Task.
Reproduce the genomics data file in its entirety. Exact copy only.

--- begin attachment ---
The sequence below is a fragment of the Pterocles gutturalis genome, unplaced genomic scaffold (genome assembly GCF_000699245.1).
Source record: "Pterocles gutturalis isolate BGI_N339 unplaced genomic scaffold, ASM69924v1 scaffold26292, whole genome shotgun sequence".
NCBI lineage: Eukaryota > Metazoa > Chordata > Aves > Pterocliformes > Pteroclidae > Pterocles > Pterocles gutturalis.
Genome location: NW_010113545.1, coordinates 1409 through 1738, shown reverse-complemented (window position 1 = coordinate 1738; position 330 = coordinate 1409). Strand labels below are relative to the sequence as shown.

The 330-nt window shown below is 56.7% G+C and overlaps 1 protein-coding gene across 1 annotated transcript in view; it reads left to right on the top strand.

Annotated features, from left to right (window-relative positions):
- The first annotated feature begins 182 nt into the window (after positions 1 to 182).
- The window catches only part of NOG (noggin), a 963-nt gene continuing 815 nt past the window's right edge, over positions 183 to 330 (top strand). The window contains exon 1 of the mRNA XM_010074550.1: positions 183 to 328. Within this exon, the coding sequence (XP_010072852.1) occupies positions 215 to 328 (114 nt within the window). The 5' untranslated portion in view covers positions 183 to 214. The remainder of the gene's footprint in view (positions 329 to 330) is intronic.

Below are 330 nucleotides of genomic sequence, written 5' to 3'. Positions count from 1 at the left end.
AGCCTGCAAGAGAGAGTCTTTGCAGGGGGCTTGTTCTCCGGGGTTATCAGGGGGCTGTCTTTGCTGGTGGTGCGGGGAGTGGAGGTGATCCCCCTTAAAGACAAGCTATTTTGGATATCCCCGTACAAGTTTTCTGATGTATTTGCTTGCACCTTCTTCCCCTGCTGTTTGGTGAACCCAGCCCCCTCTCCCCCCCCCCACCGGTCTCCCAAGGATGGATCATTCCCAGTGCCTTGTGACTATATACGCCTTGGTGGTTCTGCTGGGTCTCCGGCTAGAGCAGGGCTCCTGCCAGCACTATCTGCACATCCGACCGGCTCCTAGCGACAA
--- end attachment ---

The sequence below is a fragment of the Pterocles gutturalis genome, unplaced genomic scaffold (genome assembly GCF_000699245.1).
Source record: "Pterocles gutturalis isolate BGI_N339 unplaced genomic scaffold, ASM69924v1 scaffold26292, whole genome shotgun sequence".
NCBI lineage: Eukaryota > Metazoa > Chordata > Aves > Pterocliformes > Pteroclidae > Pterocles > Pterocles gutturalis.
Genome location: NW_010113545.1, coordinates 1409 through 1738, shown reverse-complemented (window position 1 = coordinate 1738; position 330 = coordinate 1409). Strand labels below are relative to the sequence as shown.

The 330-nt window shown below is 56.7% G+C and overlaps 1 protein-coding gene across 1 annotated transcript in view; it reads left to right on the top strand.

Annotated features, from left to right (window-relative positions):
- The first annotated feature begins 182 nt into the window (after positions 1 to 182).
- The window catches only part of NOG (noggin), a 963-nt gene continuing 815 nt past the window's right edge, over positions 183 to 330 (top strand). The window contains exon 1 of the mRNA XM_010074550.1: positions 183 to 328. Within this exon, the coding sequence (XP_010072852.1) occupies positions 215 to 328 (114 nt within the window). The 5' untranslated portion in view covers positions 183 to 214. The remainder of the gene's footprint in view (positions 329 to 330) is intronic.

Below are 330 nucleotides of genomic sequence, written 5' to 3'. Positions count from 1 at the left end.
AGCCTGCAAGAGAGAGTCTTTGCAGGGGGCTTGTTCTCCGGGGTTATCAGGGGGCTGTCTTTGCTGGTGGTGCGGGGAGTGGAGGTGATCCCCCTTAAAGACAAGCTATTTTGGATATCCCCGTACAAGTTTTCTGATGTATTTGCTTGCACCTTCTTCCCCTGCTGTTTGGTGAACCCAGCCCCCTCTCCCCCCCCCCACCGGTCTCCCAAGGATGGATCATTCCCAGTGCCTTGTGACTATATACGCCTTGGTGGTTCTGCTGGGTCTCCGGCTAGAGCAGGGCTCCTGCCAGCACTATCTGCACATCCGACCGGCTCCTAGCGACAA